If I can get the words mastered on a daily basis, and start to get more books (products) onto the market and into the hands of my readers, then I will have a proper business, at which point I think things will quickly snowball and build momentum. All I have to do is write, every day.
My 90 Day Milestone - A Reflection
Today is a little bit of a milestone for me as a new author. You see, today marks 90 days since I launched my new business Isla Britannica Books and decided to go full time as an author. A good opportunity to stop and reflect on what I've achieved so far.
Frustration and Sabotage
I've been feeling quite frustrated lately. Frustrated that everything is taking me so long and that I seem to spend so much of my time faffing around and not being as productive as I think I should or could be. But it turns out that having a 90 day reflection milestone, actually helps, and I've instead realised just how much I HAVE achieved in a relatively short space of time. 90 days ago was the 12th November 2018, just a couple of days shy of my 43rd birthday (I wrote a little blog post here as well as a post at Christmas/New Year).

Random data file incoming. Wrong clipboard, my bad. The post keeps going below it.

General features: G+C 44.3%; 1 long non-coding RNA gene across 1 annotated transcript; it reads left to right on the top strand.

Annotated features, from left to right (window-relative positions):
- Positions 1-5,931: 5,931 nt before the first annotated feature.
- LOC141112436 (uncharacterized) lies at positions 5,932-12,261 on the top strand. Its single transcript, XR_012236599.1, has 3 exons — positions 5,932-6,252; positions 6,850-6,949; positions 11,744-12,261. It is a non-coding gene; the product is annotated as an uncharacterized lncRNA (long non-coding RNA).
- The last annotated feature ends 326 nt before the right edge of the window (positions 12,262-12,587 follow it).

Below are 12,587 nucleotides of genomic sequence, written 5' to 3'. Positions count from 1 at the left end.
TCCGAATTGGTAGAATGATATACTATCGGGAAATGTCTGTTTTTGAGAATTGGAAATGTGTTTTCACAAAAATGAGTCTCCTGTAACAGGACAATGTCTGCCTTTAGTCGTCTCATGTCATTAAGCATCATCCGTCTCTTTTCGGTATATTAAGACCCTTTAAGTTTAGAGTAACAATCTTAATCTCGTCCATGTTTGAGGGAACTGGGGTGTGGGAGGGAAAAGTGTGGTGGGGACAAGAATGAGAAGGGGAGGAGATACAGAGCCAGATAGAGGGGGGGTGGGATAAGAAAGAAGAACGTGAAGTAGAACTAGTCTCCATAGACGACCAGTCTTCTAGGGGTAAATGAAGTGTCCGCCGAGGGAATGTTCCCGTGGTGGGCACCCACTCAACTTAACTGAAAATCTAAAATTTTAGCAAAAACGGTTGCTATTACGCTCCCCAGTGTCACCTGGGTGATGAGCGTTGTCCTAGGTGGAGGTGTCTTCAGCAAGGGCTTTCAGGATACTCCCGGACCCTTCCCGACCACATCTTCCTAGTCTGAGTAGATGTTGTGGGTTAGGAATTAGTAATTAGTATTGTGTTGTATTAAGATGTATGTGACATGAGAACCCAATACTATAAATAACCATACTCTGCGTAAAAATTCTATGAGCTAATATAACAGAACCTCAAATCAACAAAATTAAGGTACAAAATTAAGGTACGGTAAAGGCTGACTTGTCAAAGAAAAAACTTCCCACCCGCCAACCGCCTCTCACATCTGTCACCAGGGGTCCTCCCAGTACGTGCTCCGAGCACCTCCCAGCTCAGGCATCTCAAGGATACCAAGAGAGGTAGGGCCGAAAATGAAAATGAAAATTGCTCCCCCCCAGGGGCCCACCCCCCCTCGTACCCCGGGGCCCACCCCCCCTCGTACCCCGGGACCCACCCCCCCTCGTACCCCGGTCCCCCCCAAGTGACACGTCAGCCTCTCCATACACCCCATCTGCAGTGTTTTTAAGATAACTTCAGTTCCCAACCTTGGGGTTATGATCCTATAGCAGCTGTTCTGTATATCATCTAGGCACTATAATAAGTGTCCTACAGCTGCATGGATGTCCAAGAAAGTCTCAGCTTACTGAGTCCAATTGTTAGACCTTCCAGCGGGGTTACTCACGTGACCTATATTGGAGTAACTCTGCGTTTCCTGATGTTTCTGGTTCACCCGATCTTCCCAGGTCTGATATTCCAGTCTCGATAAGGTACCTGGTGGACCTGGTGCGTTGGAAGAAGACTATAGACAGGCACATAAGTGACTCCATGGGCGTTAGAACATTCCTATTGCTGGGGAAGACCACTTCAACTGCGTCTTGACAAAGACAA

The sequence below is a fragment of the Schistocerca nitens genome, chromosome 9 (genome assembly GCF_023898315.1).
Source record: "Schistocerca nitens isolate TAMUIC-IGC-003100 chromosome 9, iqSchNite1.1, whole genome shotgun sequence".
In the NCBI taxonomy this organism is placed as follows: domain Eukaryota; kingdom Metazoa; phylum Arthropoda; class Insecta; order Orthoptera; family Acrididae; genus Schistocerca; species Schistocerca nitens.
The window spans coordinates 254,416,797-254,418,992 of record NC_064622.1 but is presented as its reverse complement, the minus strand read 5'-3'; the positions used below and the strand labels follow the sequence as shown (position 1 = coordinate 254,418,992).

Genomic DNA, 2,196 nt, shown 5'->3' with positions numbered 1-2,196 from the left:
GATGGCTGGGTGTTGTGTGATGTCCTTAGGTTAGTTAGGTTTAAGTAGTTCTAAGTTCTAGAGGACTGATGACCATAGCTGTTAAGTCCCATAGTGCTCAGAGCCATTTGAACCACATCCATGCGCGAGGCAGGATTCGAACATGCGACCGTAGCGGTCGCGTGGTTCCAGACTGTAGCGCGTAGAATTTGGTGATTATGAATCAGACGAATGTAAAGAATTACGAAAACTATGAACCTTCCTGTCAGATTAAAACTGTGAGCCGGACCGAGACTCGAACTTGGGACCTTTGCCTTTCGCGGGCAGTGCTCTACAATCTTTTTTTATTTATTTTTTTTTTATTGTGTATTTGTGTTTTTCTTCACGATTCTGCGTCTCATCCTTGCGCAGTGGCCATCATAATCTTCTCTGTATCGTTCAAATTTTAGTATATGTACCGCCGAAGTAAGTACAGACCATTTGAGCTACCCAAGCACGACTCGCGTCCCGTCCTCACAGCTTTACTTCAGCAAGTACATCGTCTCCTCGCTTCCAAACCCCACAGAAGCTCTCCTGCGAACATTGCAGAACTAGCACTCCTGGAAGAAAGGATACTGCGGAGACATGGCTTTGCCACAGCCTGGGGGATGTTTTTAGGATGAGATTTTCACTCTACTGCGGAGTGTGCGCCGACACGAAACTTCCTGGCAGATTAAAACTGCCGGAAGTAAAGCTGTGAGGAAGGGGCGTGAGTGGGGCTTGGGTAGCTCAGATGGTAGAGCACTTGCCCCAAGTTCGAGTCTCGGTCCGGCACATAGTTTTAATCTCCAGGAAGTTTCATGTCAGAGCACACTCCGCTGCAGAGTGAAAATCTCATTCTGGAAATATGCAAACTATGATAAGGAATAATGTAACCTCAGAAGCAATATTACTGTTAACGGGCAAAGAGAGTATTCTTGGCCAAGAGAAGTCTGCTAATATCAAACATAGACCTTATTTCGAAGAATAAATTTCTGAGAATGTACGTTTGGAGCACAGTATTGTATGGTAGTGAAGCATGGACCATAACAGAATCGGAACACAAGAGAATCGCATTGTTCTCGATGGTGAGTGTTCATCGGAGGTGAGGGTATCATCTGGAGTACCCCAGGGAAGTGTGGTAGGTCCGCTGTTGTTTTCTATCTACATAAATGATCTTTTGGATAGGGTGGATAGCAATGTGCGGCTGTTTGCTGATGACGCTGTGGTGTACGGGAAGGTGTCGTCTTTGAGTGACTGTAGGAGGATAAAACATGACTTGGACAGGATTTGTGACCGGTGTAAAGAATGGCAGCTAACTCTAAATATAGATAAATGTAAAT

Give It a Year
So what exactly have I achieved in my first 90 days as a new author? There was a show on the TV recently called 'Give it a Year' with a very successful British business woman called Karen Brady, and in that series, she would meet people starting a new business, and then meet them again a year later to see how they got on. I came across it by chance, but was immediately hooked because it was exactly the kind of thing that I needed to see (I do hope that they make a new series).